Russia's central bank raised its key policy rate by another 50 basis points to 7.5 percent due to rising inflation and said it did not intend to lower the rate in coming months to ensure that inflation remains below 6.0 percent by the end of the year.
The Bank of Russia, which raised its rate by 150 basis points on March 3 in response to volatility in financial markets from investors' nervousness over the conflict with Ukraine, said the probability of inflation exceeding the bank's 5.0 percent target for 2014 had increased substantially, mainly due to the larger-than-expected impact of a depreciation of the ruble on consumer prices.
The central bank also said Russia's economy will continue on a downtrend this year with limited boost to activity from the ruble's depreciation.
Earlier this month, the central bank said the economy would probably expand by less than 1.0 percent this year and the finance minister said growth may be around zero, days after the Economy Ministry lowered its growth forecast to 0.5 percent from a previous 2.5 percent due to lower demand for exports, slowing consumer activity, capital outflows and a decline in investment.
"Amid economic uncertainty and declining producer confidence there is a strong probability of a reduction in fixed capital investment," the central bank said, its only direct reference to the impact on the Russian economy from the conflict with Ukraine and western sanctions.
Russia's headline inflation rate rose to 6.9 percent in March from 6.2 percent in February and accelerated further to 7.2 percent as of April 21, with weekly inflation at 0.2 percent, the bank said. Core inflation also accelerated to 6.0 percent in March from 5.6 percent the previous month.
It attributed the rise in inflation to the pass-through effect of the ruble's depreciation, a rise in inflationary expectations and "unfavorable" market conditions for diary products, sugar, pork and petrol.
"Since monetary policy affects the economy with a lag, the probability of inflation exceeding the 5.0% target at end-2014 has increased substantially," the bank said, adding that the rate rise would help ensure that inflation declines to no more than 6.0 percent by the end of 2014.
The central bank expects inflation to remain around the current level until the middle of this year, with consumer prices decelerating in the second half due to lower planned rises in administered prices, falling inflation expectations and the economic activity that is below potential.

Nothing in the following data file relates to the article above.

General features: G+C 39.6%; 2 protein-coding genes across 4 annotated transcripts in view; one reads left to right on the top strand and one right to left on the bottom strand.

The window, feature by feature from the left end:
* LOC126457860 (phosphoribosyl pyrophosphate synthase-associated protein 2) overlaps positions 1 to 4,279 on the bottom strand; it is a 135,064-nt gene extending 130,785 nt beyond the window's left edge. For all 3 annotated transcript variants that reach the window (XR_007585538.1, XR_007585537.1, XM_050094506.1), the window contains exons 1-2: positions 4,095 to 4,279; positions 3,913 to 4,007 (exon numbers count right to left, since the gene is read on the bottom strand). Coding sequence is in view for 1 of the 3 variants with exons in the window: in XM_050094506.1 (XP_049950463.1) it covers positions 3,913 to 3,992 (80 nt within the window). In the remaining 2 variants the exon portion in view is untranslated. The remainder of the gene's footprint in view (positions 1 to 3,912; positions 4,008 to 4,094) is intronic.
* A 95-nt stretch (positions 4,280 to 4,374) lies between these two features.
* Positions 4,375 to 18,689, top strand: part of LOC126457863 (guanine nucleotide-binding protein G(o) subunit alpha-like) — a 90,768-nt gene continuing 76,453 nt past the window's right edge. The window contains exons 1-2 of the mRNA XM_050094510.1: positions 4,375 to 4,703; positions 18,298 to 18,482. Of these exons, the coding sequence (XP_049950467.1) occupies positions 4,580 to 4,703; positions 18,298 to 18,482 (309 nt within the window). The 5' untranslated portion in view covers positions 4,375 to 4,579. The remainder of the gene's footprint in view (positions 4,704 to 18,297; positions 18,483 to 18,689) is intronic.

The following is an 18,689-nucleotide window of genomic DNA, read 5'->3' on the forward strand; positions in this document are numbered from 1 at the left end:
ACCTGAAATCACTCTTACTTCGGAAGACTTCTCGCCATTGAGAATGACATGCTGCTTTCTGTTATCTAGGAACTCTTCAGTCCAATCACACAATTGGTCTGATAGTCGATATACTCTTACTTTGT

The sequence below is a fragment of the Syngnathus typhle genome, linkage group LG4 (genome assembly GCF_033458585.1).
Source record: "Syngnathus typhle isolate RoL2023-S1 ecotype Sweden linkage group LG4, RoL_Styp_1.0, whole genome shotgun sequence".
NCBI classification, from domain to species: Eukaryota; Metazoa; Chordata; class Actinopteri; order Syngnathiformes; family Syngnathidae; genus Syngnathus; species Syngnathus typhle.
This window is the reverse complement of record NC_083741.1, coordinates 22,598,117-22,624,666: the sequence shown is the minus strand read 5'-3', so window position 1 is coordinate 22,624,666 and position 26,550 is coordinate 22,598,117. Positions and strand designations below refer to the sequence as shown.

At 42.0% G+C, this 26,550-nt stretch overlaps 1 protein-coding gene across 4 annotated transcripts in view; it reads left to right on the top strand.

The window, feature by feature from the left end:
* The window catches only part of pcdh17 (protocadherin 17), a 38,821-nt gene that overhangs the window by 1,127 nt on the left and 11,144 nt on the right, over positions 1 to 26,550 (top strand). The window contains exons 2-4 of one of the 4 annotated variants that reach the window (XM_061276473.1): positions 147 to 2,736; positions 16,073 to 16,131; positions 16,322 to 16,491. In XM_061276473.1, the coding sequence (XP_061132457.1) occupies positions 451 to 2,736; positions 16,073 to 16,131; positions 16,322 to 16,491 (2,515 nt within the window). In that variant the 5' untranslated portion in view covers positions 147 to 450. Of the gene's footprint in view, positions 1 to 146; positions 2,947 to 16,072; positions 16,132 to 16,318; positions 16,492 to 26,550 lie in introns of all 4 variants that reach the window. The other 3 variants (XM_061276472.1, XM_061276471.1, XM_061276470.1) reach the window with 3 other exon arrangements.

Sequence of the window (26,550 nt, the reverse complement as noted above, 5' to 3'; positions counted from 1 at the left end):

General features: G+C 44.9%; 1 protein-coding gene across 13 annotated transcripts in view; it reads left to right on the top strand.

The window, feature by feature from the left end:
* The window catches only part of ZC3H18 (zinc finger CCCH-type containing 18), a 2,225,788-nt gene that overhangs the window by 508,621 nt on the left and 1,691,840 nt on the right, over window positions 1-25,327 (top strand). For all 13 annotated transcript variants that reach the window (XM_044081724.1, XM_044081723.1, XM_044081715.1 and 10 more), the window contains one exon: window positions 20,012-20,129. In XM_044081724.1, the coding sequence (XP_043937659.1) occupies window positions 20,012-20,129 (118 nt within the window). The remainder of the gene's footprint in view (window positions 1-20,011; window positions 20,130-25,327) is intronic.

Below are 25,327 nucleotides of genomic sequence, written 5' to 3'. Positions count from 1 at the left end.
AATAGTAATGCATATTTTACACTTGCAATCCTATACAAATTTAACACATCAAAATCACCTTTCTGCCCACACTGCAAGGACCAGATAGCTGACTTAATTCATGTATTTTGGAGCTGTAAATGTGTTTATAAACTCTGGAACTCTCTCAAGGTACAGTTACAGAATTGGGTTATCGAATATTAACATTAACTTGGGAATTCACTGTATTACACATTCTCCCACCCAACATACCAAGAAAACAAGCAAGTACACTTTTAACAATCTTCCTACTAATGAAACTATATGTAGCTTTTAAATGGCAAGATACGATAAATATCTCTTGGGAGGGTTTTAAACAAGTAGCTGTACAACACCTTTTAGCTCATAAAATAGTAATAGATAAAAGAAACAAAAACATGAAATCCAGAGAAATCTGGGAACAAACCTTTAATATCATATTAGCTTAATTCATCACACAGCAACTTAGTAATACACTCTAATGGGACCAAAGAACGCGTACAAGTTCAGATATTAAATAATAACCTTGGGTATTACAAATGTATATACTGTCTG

"The current economic slowdown is predominantly structural by nature and thus does not exert any noticeable downward pressure on inflation," the bank said.
The central bank painted a dim outlook for the economy.
Growth in labour productivity is "sluggish," fixed capital investment is contracting due to falling profits, there is limited access to long-term financing in both international and domestic markets, and producer and economic confidence is low, and economic activity in most of Russia's trading partners is weak, further restraining economic growth.
Russia's Gross Domestic Product contracted by 0.5 percent in the first quarter of the year from the fourth quarter for annual growth of 0.8 percent.
Russia's ruble started weakening against the U.S. dollar in February last year with the fall accelerating in January, along with many other emerging market currencies.
An escalation in tensions between Russia and Ukraine sparked a further decline in the exchange rate in March with the central raising the threshold for adjusting the ruble's trading corridor only after it spends up to $1.5 billion to keep it within the band, a threshold that was raised from a previous $350 million.
Unnerved by concerns over further sanctions from the West and the escalating crises with Ukraine, the outflow of capital from Russia reached $50.6 billion in the first quarter of this year.
The ruble was trading at 36 to the U.S. dollar today, higher than a low of 36.92 reached right before the central bank raised its rate in March, but down 8.6 percent since the start of the year.
Along with its key rate, the Bank of Russia also raised its other main rates by 50 basis points. The one-day repo rate that provides liquidity to banks was raised to 8.50 percent from 8.0 percent, the one-day deposit rate was raised to 6.50 percent from 6.0 percent and the rate on open market, three-month operations was raised to 7.75 percent. The refinancing rate, which used to be the benchmark rate and is being phased out, was maintained at 8.25 percent.